When a patient comes into my office and I need to evaluate them for chest pain or abdominal pain or ear pain, I can do a proper physical exam, but through telemedicine that's not feasible, so that's its number one shortfall. The second one is nothing will ever suffice or compete with a one-on-one individual visit with a patient in a room. You are able to read their body cues, nonverbal communication. You're able to hug them if you see them struggling, and I think that human connection is lost through telemedicine.
It doesn't mean telemedicine is bad or it's not going to be useful. I think there is a lot of utility for it, especially for complex care where patients might not need to travel two, three hours to get a consultation with a physician. So, while I think it has absolute true drawbacks, I do think there's a huge future for telemedicine within family medicine.
MS. CUNNINGHAM: What's happening in your practice now? When did you see patients start to come back, and to what degree do you think they have fear or hesitation to come back for preventive care, non-essential, non-emergency medicine?
DR. VARSHAVSKI: Within the last month we're starting to see a higher volume of patients, but I still sense that fear, and I hope through our conversation today, Paige, we can ease that fear, because we've made tremendous changes to our practices in order to make them safer for our patients. We've eliminated waiting rooms. We've cut down the times that the patients need to be in our offices.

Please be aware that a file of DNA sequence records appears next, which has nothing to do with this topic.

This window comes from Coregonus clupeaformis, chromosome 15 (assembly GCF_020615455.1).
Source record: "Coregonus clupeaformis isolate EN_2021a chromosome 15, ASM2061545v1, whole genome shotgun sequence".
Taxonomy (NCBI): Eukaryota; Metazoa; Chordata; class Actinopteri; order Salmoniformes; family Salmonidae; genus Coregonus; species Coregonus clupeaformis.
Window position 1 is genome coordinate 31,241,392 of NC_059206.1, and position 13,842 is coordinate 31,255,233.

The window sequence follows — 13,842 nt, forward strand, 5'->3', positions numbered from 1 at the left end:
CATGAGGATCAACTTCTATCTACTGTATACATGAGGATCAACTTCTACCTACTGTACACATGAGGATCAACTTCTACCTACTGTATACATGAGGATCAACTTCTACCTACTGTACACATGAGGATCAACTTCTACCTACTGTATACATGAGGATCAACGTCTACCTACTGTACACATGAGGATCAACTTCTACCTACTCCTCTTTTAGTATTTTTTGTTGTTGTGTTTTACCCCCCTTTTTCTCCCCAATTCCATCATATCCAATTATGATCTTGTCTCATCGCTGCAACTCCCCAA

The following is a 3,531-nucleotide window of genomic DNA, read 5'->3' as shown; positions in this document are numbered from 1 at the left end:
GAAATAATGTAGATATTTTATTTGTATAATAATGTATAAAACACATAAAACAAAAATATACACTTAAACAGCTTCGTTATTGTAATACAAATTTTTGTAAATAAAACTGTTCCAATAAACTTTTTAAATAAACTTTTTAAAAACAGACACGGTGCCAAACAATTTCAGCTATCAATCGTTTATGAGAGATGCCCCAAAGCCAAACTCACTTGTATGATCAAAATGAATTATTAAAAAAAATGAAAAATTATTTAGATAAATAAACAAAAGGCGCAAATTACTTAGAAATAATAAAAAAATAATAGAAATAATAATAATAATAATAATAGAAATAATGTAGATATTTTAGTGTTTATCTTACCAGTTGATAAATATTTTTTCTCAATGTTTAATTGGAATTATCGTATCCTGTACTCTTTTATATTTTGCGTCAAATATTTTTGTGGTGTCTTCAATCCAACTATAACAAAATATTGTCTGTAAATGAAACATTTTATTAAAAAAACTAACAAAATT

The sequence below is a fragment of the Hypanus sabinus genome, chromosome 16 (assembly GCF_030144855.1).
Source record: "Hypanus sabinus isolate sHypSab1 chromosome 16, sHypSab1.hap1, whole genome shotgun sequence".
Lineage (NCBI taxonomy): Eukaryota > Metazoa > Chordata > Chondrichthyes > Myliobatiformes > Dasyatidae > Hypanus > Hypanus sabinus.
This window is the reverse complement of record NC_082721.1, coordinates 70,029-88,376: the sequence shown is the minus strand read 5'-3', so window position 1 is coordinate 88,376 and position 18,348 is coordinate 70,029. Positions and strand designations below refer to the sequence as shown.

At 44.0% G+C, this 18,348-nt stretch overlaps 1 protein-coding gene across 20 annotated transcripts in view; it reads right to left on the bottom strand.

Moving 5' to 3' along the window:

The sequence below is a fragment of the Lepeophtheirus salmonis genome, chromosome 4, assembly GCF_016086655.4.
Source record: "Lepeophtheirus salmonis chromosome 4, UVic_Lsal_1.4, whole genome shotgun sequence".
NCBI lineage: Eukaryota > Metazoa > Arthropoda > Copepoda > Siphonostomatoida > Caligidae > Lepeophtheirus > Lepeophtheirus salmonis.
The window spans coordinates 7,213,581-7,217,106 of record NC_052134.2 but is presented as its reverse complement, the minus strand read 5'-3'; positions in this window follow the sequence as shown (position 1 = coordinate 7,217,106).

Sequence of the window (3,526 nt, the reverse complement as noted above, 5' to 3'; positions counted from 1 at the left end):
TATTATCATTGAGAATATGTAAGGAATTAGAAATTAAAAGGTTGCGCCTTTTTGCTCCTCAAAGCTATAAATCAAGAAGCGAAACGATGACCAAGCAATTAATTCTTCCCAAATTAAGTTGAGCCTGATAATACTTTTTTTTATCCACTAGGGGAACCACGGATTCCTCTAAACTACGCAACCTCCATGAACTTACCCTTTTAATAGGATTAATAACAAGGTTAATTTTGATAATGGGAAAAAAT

The way that they even travel through our offices have changed. We've made a one-way workflow where patients enter through one door and continue on to the practice without ever needing to run into another patient. We have delegated where patients go, depending on the type of symptoms they're having, so we're triaging better. We're also doing temperature screens, which is not a foolproof method but it's an added variable in order to keep patients safe.
And finally, something that we all should be doing at home, we're having universal masking in our practices, so that everyone is safe, not only patients but staff as well.
MS. CUNNINGHAM: Well, and you make a good point about the changes at the doctor's office. I know when I've taken my own kids it feels very different when you go, and certainly you can see those preventive measures in place. But even with those measures are you worried at all that primary care physicians are going to have to go back to a little bit of what we saw last spring, with fewer patients coming in, if we continue to see surges, cases increase over the cold winter months?
DR. VARSHAVSKI: My hope is not, because the more patients prolong their care, meaning they delay care, the more chronic it becomes, the more difficult to treat it becomes. Now we're seeing cardiac cath labs playing catch-up, because patients were avoiding coming in for symptoms of chest pain. And I want to urge everyone at home that if you're having a level of anxiety or a symptom is bothering you, do not hesitate to call your primary care office. It doesn't mean that necessarily you'll be forced to come in or encouraged to come in. Perhaps we can have a conversation through telemedicine. Perhaps your complaint works well for that.
For example, I've had plenty of patients who have had skin issues, that we can diagnose or at least triage through a telemedicine visit where I can see what's going on, they can tell me their history, and we can decide what to do, if they need to come in or not.